17 hours ago
Why I'm addicted to the Mayr clinic
August 12th 2014
With a missed visit resulting in a healthy living disaster last year, Anna-Marie Solowij explains why Austria's Mayr clinic is her stress-relieving saviour
Last year was a healthy living disaster for me and I blame it all on the fact that my annual visit to the Mayr clinic in Austria (I had an unbroken six year record) had to be cancelled due to work commitments.
My annual pilgrimage had come to represent so much more than a one-week detox and recuperation. It informed the rest of my year, perpetuating the good effects of a ‘cure’ in the clear mountain air, swimming in a turquoise lake and hiking in pine clad hills, as well as eating less and experiencing the usual psychological clear-out that’s a bonus they don’t charge for, but which is the reason why most Mayr devotees return year after year.
I couldn’t contemplate another year without my Mayr fix so I booked a precious fortnight and - like a lioness guarding her cubs - warned away anything that might threaten it. Determined to get the most out of it, I also committed to The Organic Pharmacy’s Pre-Mayr programme which kick starts the detox process 10 days ahead of your visit, so that the first few days aren’t wasted dragging yourself around in a bathrobe with a groaning headache. An in-depth session with a homeopath identifies strengths and weaknesses, then a course of supplements and elixirs are prescribed for detoxification and support.
Returning to the Mayr was like seeing an old friend, albeit one who’s had a facelift, as the bedrooms in the main house have had a much-needed makeover. Gone are the floral nylon carpets, green and yellow colour scheme and worm-eaten pine furniture, and in their place are chic limed oak, a neutral colour scheme, marbled bathrooms, good lighting and a mattress so comfortable I stripped the bed to check the manufacturer’s label (none visible, but it was memory foam). The Kneipping Centre (the nerve centre of the spa area) has also had its former 70s livery updated in more muted tones and the gym now boasts easy-to-use training equipment so that guests who want more activity can exercise with ease. The clinic has rightly taken ownership of the branding ‘The Original F X Mayr’ – after all, it’s where the Mayr’s ‘outer health through inner cleansing ‘ philosophy was born.
Although the most important things remain the same (the sense of comfort, care and reassurance from a devoted staff that treat guests like family - a lifeline when you’re in the middle of a detox and feeling pretty grim) the Mayr has managed to up the ante when it comes to other things. They’ve listened to their guests and made sensible revisions; it’s a slow-down world in this rural, tranquil place so evolution triumphs over revolution every time. Under the direction of Dr Stefan Domenig, the charmismatic new medical chief who also authored The Alkaline Cure, a recipe book which underpins the Mayr’s alkaline eating ethos, guests are now seen by their doctor every day instead of every other day, for the manual abdominal massages that are key to the detoxification process.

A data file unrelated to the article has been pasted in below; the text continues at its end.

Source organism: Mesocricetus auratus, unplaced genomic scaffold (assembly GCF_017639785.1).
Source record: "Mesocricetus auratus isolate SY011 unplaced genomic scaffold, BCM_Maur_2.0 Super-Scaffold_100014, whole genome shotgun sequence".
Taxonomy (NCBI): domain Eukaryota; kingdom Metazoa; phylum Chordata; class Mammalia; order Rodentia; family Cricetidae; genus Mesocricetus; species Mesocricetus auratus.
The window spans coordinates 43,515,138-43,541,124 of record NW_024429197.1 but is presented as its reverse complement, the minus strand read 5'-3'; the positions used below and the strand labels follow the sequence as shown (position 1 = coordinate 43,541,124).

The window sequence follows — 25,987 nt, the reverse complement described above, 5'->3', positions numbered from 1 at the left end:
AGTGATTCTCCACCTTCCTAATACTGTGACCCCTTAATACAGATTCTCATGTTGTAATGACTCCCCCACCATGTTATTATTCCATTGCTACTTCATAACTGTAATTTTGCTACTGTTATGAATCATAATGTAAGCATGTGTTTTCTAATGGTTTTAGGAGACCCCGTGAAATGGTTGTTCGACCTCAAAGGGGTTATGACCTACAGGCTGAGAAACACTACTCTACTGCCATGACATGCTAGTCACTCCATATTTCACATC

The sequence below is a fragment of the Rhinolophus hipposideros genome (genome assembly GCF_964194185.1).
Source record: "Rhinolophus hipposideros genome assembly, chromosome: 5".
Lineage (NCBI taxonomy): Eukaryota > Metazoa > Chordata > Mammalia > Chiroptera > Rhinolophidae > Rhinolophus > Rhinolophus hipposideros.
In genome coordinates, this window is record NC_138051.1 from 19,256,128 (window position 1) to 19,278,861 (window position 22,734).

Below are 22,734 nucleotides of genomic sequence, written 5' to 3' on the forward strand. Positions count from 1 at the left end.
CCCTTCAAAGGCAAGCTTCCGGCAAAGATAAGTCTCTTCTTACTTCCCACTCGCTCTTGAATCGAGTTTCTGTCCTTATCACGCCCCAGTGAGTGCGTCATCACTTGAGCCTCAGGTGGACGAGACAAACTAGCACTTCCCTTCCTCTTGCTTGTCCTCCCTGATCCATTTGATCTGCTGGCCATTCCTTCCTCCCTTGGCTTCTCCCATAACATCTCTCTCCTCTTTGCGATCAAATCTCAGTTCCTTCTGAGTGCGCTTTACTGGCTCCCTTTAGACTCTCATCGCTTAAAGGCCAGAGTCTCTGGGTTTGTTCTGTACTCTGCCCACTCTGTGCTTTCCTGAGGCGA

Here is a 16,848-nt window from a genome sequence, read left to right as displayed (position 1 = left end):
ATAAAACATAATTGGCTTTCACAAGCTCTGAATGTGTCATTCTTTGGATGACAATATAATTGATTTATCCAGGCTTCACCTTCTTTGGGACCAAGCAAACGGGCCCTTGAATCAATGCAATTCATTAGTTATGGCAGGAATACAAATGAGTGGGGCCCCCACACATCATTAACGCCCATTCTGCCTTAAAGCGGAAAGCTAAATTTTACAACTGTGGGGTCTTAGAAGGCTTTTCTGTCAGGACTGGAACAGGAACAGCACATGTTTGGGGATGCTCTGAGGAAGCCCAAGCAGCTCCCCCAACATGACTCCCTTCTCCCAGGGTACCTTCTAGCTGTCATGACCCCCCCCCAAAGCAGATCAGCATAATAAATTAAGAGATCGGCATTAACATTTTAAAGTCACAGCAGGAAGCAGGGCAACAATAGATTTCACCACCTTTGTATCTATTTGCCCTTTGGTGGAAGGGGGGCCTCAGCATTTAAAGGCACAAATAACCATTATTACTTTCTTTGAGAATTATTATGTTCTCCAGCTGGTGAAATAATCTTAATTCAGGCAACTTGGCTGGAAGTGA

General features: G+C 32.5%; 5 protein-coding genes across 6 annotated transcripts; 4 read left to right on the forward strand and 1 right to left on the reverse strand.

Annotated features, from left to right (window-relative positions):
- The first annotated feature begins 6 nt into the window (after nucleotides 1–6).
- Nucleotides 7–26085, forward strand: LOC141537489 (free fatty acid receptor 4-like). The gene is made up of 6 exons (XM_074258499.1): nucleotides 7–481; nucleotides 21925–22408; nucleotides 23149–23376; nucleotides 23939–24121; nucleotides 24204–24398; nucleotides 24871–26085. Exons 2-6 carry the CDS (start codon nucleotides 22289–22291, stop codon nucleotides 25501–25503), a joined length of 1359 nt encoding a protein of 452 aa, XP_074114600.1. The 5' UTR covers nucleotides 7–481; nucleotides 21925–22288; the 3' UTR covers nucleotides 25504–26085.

Also, body massages (part of the standard programme) are now 50 rather than 30 minutes long, allowing the therapist to properly get to work on tense muscles. And although it’s not exactly a treatment, the popular guided walks through the woods, around the lake and through meadows feature daily on the activity schedule, led by the charming Judith, accompanied by Joy, her doting chocolate Labrador. At sunrise, spotting a deer darting through the forest, seeing wild blueberries growing, smelling the hay-scented air is an important connection to nature that most of us don’t have.
In many reviews of the Mayr (usually written by first timers) there’s much dramatic emphasis on the effects of taking Epsom Salts, having your daily calories slashed by three quarters, having to chew dry bread 40 times each mouthful and not talking during meals. Yes, those things are fundamental to the cure but they’re not the entire picture. I return year after year because, in a hectic life, I need space for just me. When I’m there, I don’t have to think or make a decision; no one’s expecting anything of me, other than to turn up for classes and appointments on time. What I get out of it is a fresh start for my body and mind: I automatically lose weight, although it’s not top of my agenda, I relax in a way that’s simply not possible on a normal holiday and although I always choose to visit on my own, I end up making long-lasting friends. You could say it’s my addiction, but proof of its good effect is that it’s my only addiction.
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